Trade and Development Report 2006

Global Partnership and National Policies for Development

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Since 2002, world economic expansion has had a strong positive impact on growth and helped support progress towards the United Nations Millennium Development Goals. Most developing countries have benefited from this growth momentum as a result of strong demand for their exports of primary commodities and, to an increasing extent, of manufactures. However, global economic imbalances continue to pose a risk to the outlook of the world economy. Much depends on the ability of developing countries to adopt more proactive policies in support of capital formation, structural change and technological upgrading, and on the latitude available to them in light of international rules and disciplines. The Trade and Development Report 2006 offers relevant ideas and general principles for designing macroeconomic, sectoral and trade policies that can help developing countries to succeed in today’s global economic environment.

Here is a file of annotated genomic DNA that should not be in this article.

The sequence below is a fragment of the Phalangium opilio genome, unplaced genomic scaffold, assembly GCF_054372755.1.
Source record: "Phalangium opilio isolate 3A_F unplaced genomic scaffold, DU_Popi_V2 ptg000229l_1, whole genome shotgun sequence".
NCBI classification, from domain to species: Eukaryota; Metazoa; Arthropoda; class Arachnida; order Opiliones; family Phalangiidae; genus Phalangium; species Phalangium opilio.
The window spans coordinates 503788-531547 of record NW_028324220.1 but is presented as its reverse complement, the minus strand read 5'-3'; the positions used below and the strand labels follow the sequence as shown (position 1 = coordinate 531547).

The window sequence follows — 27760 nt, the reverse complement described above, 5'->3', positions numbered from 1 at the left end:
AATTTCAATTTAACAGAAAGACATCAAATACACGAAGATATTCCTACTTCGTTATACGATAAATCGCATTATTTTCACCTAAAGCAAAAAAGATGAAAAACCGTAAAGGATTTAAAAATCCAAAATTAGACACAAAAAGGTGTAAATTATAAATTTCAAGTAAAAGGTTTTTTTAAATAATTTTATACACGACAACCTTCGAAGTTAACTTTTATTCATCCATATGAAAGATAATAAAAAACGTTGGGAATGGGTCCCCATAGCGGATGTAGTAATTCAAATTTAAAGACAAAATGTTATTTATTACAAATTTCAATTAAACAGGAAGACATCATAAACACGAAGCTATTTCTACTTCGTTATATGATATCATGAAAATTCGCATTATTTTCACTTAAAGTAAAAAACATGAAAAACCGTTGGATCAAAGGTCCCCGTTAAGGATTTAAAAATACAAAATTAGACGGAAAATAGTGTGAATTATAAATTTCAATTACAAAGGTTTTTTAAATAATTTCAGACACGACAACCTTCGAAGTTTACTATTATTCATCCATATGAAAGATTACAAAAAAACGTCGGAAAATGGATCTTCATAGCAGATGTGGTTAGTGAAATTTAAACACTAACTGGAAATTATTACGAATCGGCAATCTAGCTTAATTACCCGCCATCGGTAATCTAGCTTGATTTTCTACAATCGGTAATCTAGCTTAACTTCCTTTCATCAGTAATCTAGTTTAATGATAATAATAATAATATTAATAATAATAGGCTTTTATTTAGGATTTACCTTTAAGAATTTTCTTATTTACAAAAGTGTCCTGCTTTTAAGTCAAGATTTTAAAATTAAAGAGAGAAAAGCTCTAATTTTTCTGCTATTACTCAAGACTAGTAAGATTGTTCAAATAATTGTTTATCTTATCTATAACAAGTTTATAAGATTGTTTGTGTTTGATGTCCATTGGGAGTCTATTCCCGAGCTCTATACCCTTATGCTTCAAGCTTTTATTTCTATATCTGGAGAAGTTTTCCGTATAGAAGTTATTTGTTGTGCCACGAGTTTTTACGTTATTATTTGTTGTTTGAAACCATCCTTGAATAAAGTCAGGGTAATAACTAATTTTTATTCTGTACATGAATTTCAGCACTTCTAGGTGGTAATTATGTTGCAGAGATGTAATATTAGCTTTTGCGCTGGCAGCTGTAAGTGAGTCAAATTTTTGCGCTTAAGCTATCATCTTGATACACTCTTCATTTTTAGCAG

Evolving development strategies - Beyond the Monterrey Consensus

Policy reforms undertaken by developing countries in the 1980s and 1990s were strongly influenced by the international financial institutions, which emphasized stabilization and liberalization. Through their lending activities and political support from the major industrialized countries, the International Monetary Fund (IMF) and the World Bank were able to exercise considerable leverage on the design and implementation of developing countries’ macroeconomic and development policies. The new policy agenda, which came to be labelled the “Washington Consensus”, evolved over time, incorporating additional elements in response to the disappointing outcomes of reform programmes and to criticism that emanated from the international policy debate.


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